history shows us a lot of examples of countries, that didn’t have the resources to support their own indigenous tank research, which started instead modifying the western (or Russian) designs. This was very typical not only for smaller European nations, but it was especially pronounced in Africa and South America. South-American engineering made often do with designs, that were considered obsolete for decades in the countries of their origin – in other cases (Nahuel), South American countries (Argentina) were even possible to construct their own tanks literally from nothing. Back to the upgrades however – one such design was the Brazilian X1 (heavily modified Stuart tank), another such case, which we are going to discuss today, was the Crusader Argentino SPG.
Argentina undisputedly belongs to the most powerful countries of the continent (when it comes to military), along with Brazil and Chile. In Argentina’s case, this is even confirmed by the history – due to the Allied embargo on Argentinian military industry during WW2, Argentina was basically forced to create their own medium tank and – surprisingly enough – they actually succeeded, creating something that actually resembled the Sherman in a lot of aspects. In the end, it was quite a bite to chew for the undeveloped industry of Argentina, but nevertheless, 16 tanks of the indigenous type called “Nahuel” were made.
After the war, with the embargo lifted, Argentina was able to purchase certain amount of armored vehicles from the Allies’ surplus, including the British Crusader-based artillery tractors. During the late years of war, the Crusader was considered obsolete by the British (rightfully so), but in order to utilize the leftover vehicles, some were converted into the aforementioned tractors. These tractors had their turret and armament removed and served successfully well after the Normandy landings in western Europe.
It was these tractors, not the tanks themselves, that got exported after the war to Argentina. Some older literature states that Argentina bought two hundred obsolete Crusader and Valentine tanks, but this claim is false – only the tractors were sold. In the beginning of the 50′s, several Argentinian army officers had the idea to actually convert these tractors into self-propelled guns, using leftover armored plates they had access to. One tractor was converted by mounting a superstructure on top of the tractor, that housed the gun itself. In the mid-50′s, the prototype was trialed and after that, the conversion of the vehicles began en masse.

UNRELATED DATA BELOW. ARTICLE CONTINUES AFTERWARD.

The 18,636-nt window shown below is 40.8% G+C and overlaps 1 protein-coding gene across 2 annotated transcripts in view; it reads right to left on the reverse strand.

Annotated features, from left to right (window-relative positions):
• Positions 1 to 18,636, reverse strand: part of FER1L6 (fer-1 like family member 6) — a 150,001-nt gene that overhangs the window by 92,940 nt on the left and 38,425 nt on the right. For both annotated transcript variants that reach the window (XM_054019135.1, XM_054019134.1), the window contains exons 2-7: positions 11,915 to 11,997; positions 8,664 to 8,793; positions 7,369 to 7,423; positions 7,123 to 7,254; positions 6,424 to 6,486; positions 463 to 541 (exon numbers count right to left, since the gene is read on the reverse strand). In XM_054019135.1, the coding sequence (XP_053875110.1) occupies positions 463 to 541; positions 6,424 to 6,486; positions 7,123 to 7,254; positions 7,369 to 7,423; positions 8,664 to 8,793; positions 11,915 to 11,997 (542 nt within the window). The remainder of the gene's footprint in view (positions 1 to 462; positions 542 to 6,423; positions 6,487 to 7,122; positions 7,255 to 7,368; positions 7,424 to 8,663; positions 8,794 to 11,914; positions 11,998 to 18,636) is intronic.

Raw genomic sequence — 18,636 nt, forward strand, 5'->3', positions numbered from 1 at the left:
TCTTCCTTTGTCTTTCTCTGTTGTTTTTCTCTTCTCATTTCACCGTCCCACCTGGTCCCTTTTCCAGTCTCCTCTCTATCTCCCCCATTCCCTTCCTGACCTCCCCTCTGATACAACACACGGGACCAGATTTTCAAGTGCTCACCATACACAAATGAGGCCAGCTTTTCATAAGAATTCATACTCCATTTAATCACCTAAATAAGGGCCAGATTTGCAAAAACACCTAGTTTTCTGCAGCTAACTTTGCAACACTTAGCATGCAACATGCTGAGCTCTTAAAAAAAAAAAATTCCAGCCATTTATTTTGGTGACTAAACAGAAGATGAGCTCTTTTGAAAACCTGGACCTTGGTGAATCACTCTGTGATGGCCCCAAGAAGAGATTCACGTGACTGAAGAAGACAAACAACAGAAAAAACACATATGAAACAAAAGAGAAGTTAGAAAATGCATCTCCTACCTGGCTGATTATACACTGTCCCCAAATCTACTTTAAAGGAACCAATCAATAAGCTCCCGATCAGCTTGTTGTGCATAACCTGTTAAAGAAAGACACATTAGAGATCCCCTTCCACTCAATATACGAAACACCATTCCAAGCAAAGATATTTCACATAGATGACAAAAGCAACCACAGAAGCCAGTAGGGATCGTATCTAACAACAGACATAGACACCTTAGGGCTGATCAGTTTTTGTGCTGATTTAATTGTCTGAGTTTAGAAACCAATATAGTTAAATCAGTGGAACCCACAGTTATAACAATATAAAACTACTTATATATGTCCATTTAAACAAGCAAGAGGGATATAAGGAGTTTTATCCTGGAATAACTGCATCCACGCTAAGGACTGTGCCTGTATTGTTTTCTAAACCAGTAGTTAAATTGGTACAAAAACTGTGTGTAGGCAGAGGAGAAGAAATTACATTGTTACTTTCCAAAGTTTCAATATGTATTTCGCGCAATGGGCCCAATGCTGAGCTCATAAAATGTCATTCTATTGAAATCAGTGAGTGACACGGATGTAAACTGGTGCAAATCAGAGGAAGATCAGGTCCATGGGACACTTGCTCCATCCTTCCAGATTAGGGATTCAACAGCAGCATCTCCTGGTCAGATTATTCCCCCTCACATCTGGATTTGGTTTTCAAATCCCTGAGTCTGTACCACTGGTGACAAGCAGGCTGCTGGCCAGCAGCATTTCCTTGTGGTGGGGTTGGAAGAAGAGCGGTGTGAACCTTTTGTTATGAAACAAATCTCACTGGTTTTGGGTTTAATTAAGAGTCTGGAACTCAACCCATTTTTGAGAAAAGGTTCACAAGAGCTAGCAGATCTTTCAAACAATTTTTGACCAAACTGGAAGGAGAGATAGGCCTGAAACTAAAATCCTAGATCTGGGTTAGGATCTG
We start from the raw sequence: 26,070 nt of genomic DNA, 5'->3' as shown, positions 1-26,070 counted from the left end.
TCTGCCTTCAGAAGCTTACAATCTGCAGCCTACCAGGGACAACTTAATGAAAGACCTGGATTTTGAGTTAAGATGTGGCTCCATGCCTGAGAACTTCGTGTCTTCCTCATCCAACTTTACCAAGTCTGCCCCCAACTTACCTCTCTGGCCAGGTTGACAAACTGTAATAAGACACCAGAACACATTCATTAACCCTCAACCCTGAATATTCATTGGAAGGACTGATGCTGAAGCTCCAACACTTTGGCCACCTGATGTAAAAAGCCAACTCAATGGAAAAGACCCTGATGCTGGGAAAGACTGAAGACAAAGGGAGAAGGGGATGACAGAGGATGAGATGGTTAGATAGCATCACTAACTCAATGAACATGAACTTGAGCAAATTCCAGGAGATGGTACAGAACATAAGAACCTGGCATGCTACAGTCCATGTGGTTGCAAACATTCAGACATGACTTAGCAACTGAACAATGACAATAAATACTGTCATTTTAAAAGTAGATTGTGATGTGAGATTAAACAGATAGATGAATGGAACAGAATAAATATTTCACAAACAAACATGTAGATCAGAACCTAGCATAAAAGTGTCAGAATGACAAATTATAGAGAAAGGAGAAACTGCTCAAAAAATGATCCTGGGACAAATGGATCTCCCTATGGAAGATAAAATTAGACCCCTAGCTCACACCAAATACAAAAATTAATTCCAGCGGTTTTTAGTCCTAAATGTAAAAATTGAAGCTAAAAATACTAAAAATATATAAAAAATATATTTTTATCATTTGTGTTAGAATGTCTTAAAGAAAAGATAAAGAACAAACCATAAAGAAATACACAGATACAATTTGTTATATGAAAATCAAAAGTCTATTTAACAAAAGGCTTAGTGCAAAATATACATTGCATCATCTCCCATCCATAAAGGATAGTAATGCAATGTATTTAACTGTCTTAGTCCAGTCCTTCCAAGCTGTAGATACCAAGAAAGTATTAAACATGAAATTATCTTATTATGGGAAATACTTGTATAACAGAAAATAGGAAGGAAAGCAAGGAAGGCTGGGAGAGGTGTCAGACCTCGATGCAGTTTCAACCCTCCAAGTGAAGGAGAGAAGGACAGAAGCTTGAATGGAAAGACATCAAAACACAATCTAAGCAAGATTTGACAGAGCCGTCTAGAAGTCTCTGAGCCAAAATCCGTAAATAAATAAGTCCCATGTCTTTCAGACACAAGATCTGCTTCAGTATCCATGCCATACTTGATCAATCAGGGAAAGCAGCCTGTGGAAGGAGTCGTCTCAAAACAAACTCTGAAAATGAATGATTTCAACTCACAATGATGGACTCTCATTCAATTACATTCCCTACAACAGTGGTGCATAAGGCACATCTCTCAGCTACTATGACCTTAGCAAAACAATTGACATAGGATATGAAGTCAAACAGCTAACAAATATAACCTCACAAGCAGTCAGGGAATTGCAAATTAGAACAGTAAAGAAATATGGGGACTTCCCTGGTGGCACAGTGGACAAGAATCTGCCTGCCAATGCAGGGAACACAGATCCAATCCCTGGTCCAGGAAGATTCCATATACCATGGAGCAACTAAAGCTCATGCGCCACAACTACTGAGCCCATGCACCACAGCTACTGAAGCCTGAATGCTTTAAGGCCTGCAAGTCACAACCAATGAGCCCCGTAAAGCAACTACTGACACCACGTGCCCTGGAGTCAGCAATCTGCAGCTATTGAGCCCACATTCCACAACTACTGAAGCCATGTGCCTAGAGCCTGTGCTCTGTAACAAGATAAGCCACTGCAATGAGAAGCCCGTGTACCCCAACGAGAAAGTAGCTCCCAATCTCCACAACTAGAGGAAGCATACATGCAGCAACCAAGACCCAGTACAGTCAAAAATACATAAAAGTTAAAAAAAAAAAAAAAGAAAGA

The suspension and the engine didn’t basically change at all from the Crusader itself. The vehicle was powered by a 340hp Nuffield-Liberty V12 engine, that allow it to go as fast as 48 km/h (some sources claim 58 km/h, that however is certainly wrong). The hull belonged to the Crusader tank, the superstructure armored plates were slightly sloped and 40mm thick from all sides (the vehicle was 5,99m long, 2,77m wide and 2,27m tall). The superstructure was closed, the roof of it however had large rectangular hatches. The vehicle was operated by a crew of five (standard setup of commander, gunner, driver, loader, radioman), although it’s possible the later (105mm) version had a crew of six (two loaders). The SPG was armed with two (obsolete) Argentinian army guns.
One was the 75mm Krupp 1909 field gun (hurling 8,14kg HE shells at 8000m with the rate of fire of 8 rounds per minute), the other was the French 105mm Schneider-Creusot Mle.1928 howitzer (see the first photo). These variants are confirmed and well-documented. A third variant however existed as well, with a 75mm L40 Bofors gun (Pejčoch states it was L30, probably a typo?) – of 224 ordered before the war from Sweden, 200 were delivered, the remaining 24 were seized and withheld by the Swedish army during the war (8 of them were sent to Finland). Some authors (Pejčoch) believe the Bofors Crusader to be a myth, but in fact a photo was found of exactly this vehicle.
12 vehicles were allegedly produced (six with 105mm and six with 75mm), it’s possible though that the number was higher due to the absence of the Bofors modification info. The vehicles then in late 50′s took part in several army parades and were used for training, but they never saw combat. After being phased out, they all were scrapped and not a single vehicle survived to this day.
Another interesting Crusader conversion was the Argentinian rocket launcher. Sadly, nothing closer is known.
I.Pejčoch – Samohybné dělo Crusader Argentino (HH 11/2011)